none of our team call ourselves consultants, but we are frequently hired to provide “consultancy” on web projects. This is rarely in the form of a presentation or paper, but usually working with an in-house team or agency directly on a project - they aren’t sure about something, they ask us to come in and show them the way - they consult us before moving on…

Andy Budd said on April 16, 2006 12:14 PM

There are a lot of extremely talented car mechanics who will give you advice on the best parts to use when you take your car in for a service. However despite offering professional advice, they are not consultants. They are simply offering their advice as part of the job of servicing a car.

I wouldn’t choose a car mechanic because they called themselves a car engineering consultant. Conversely, I wouldn’t value the mechanics knowledge and professionalism any less just because they weren’t called a consultant. The term has a specific meaning regarding the services you sell. Nothing more.

And yes, despite how strange it may sound, there are indeed automotive consultants, providing professional advice to car manufacturers and the motor racing industry.

If you are a professional web designer or developer, you should feel proud about your level of professional knowledge without trying to dress things up in meaningless titles. You’re clients won’t value you nay more just because you cal yourself a consultant. However they may value you less when they ask you for consultancy on a particular subject and you can’t perform.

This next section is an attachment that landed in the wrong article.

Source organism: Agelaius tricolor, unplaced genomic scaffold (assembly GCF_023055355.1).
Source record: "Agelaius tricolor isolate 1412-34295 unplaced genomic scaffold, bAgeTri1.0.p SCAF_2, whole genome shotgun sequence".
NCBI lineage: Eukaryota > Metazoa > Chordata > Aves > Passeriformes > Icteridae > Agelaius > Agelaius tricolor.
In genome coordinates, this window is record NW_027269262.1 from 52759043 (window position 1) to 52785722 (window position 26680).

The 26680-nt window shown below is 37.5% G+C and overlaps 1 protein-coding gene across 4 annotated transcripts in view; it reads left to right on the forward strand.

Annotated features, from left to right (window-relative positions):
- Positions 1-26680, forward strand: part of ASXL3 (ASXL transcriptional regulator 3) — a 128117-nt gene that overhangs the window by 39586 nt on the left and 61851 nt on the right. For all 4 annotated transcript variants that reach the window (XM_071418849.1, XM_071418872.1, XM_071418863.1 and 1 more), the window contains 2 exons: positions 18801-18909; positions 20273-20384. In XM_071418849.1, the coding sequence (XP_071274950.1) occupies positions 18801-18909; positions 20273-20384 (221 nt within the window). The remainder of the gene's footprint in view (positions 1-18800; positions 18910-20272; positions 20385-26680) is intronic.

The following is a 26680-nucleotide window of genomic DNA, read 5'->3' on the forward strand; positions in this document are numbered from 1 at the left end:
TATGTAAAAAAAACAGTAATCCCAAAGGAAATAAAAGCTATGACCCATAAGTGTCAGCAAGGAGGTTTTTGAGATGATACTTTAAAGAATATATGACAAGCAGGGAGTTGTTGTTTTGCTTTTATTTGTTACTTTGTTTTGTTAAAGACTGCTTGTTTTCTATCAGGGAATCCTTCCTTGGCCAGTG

As I’ve said, I’m not adverse to people who offer consultancy as an aspect of their work calling themselves a consultant. I’m simply against people using the term as a catchall to mean “agency” or “freelancer”.

Kitsimons said on April 16, 2006 7:54 PM

I agree. There’s a clear distinction between someone hired purely as a consultant and someone hired as a web designer who consults (to some degree) during a project.

If you listed all that you do as part of a web design job you could also call yourself a copywriter, account manager, systems analyst and so on.

It may be that someone performs all of these tasks to a certain extent, but the service rendered remains “web design”.

There are many other examples of people making huge stretches in their job titles and/or services rendered that really irk me…

erm… I’m sure one will come to me…

Chris Neale said on April 17, 2006 11:42 PM

If I expected people to understand what it meant, I’d call myself a Cyberneticist.

My CWF1 deems me an IT Consultant, only so I can be many things : )

Chris Neale said on April 18, 2006 9:43 AM

How many freelancers do you know who (according to the etymology) are mercenary knights ?

: )

Mathew Patterson said on April 19, 2006 1:32 AM

I tend to agree that consultant as a title for web workers has been used to mean many different things. I’ve just refocused my business website to make it clear that when you hire Signal 7 you get me, and my skills. There seems to be no point pretending to be a big company if you are not.

As for this: “In fact, one of the benefits of employing an independent consultant to back up what your in-house team has been saying all along.”

Absolutely - one of the key skills for Designers Inhouse is to use whatever leverage you have to get things done right. Often that means allowing an outside consultant (or research group etc) to be your voice.

mark s said on April 19, 2006 2:16 PM

wow, there’s another ten minutes of my life gone.

Andy Budd said on April 20, 2006 7:21 PM

Hey, I said it was a rant!


Sharaf said on April 21, 2006 1:33 PM

Call your self a ‘Web Producer’ that way you cover both web designer and web developer titles all in one.

“Consultant” is bit like “Webmaster” - whatever that means…

David Wall said on April 25, 2006 12:17 PM

Going back twenty years, the firm I worked for had a whole floor of Contractors who pushed out code, until no longer required.
Now we have consultants who still just push out code, the only difference I can find is the latter are paid even more than there predecessors, and the former would always stand there round.